A recent study published in the journal Science reported that nearly 3 billion fewer birds exist today in North America than in 1970.
“Three billion is a punch in the gut,” says Peter Marra, a conservation biologist at Georgetown University in Washington, D.C. The loss is widespread, he says, affecting rare and common birds alike. “Our study is a wake-up call. We’re experiencing an ecological crisis.”
By analyzing the 12 databases built from decades of on-the-ground bird observations in the United States and Canada, Rosenberg, Marra and their colleagues built a record of population-level changes in 529 species which represents about 76 percent of birds populations that breed in North America. Analysis of these data helps them to estimate the population trends since 1970 and compare them with the current population size.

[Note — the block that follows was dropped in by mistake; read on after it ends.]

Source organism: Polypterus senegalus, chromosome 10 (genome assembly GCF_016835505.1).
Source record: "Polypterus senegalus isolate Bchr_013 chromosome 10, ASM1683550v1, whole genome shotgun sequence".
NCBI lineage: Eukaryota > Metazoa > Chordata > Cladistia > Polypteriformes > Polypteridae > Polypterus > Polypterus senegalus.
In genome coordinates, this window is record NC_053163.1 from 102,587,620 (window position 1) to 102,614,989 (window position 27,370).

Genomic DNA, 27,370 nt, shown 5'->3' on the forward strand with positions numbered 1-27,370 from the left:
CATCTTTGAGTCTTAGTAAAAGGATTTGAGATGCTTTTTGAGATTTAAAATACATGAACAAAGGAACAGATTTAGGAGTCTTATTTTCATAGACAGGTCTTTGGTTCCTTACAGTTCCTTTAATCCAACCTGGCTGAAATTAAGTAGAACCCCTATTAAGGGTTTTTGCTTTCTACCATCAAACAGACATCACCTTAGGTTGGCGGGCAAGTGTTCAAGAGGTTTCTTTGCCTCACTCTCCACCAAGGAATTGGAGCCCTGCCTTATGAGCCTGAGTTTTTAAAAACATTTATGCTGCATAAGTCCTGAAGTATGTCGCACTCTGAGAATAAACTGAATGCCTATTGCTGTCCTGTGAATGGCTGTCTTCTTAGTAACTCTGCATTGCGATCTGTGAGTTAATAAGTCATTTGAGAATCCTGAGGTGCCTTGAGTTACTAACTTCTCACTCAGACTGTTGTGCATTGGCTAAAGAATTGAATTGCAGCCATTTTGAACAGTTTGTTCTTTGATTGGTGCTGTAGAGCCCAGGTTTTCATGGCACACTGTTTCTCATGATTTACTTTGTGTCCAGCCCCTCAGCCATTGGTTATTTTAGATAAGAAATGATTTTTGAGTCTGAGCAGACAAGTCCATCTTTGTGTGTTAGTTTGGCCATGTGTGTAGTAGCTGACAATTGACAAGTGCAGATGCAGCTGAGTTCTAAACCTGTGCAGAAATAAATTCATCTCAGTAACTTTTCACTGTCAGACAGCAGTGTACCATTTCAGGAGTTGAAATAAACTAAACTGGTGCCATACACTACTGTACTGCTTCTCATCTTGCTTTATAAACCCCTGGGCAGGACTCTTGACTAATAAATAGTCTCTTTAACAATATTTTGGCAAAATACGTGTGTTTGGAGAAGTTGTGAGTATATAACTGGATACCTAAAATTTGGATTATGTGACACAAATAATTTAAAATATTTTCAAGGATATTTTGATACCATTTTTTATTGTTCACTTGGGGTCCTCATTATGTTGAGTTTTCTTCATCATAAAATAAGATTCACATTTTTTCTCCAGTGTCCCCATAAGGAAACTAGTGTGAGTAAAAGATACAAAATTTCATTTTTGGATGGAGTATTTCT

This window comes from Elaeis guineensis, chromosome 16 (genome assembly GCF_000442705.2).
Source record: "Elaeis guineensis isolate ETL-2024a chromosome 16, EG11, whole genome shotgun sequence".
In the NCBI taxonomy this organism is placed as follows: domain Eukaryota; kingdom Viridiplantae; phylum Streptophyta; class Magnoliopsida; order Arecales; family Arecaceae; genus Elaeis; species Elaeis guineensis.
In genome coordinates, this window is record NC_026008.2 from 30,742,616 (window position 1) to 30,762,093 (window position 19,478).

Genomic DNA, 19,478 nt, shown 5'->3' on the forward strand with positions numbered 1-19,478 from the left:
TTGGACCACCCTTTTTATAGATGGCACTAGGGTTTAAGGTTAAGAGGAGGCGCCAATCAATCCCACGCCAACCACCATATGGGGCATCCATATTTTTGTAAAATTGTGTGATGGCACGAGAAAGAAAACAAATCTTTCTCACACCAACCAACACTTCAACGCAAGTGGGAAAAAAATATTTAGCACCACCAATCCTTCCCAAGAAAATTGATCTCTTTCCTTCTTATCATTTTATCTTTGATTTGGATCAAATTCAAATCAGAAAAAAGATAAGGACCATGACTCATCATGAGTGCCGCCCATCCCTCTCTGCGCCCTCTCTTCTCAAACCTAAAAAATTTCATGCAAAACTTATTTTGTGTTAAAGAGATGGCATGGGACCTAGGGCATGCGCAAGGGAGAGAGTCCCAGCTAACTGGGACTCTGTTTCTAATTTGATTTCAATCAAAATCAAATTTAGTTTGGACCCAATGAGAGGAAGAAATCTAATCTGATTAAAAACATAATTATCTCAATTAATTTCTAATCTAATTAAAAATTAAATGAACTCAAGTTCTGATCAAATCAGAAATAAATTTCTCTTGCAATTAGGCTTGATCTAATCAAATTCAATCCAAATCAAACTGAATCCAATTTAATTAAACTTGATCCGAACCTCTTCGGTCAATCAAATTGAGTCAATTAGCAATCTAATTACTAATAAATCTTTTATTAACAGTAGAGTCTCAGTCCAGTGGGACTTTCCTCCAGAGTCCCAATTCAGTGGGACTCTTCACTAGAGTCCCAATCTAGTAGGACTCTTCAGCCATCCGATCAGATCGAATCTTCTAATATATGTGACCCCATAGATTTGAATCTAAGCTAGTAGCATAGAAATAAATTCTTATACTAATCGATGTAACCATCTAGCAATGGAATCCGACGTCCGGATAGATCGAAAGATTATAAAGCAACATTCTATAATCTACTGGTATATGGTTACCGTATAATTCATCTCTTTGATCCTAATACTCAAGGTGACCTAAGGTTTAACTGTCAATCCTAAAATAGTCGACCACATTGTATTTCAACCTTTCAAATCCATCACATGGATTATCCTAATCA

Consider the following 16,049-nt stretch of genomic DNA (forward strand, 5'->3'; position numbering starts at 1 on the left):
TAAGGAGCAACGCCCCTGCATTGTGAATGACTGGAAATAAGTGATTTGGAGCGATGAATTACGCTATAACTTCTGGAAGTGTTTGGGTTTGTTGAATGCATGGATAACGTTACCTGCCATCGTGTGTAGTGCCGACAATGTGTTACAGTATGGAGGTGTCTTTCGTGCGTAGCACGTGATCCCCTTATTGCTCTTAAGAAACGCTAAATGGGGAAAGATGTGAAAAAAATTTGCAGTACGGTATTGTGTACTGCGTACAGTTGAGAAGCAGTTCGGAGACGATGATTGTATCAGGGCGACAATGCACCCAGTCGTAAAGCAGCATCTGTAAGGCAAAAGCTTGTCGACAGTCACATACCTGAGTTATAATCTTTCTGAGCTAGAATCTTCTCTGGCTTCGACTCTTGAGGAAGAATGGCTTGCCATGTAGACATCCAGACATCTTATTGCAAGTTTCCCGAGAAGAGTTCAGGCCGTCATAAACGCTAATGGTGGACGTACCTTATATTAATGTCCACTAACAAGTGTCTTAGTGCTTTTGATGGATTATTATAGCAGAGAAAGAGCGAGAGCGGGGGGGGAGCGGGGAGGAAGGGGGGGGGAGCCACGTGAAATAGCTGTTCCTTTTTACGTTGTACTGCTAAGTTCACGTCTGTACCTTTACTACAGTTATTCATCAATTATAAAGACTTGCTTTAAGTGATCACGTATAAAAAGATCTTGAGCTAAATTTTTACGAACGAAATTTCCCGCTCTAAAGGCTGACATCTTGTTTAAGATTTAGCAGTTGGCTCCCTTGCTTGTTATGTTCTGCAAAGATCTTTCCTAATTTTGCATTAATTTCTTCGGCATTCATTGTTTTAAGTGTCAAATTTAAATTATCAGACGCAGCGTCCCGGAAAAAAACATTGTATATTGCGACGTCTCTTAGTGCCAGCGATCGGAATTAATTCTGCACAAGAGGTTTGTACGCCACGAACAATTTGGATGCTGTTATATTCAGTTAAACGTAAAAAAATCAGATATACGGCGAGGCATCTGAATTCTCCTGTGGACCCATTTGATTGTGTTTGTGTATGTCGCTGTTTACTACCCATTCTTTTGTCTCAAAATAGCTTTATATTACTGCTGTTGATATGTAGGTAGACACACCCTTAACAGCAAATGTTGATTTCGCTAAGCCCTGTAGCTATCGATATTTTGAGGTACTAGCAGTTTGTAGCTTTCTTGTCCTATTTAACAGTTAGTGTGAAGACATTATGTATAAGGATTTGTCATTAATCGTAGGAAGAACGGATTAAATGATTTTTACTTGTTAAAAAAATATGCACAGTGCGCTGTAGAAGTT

This result shows nearly 1 in 3 birds or about 29 percent of the birds have vanished in the last half-century. About 700 million Grassland birds including meadowlarks have vanished since 1970 (53 percent declined). Similarly, American sparrows, a quarter or 750 million have disappeared since 1970.
However, the populations of waterfowl, like Canada geese and mallard ducks, have grown by 56 percent in the last five decades. “This increase is no accident,” Rosenberg says. “It’s a direct result of decades of conservation efforts made by hunters and billions of dollars to protect these birds and their habitat,” Rosenberg says he hopes this study will spur similar concern for all birds.
Journal: Rosenberg et al. Decline of the North American avifauna. 2019. Science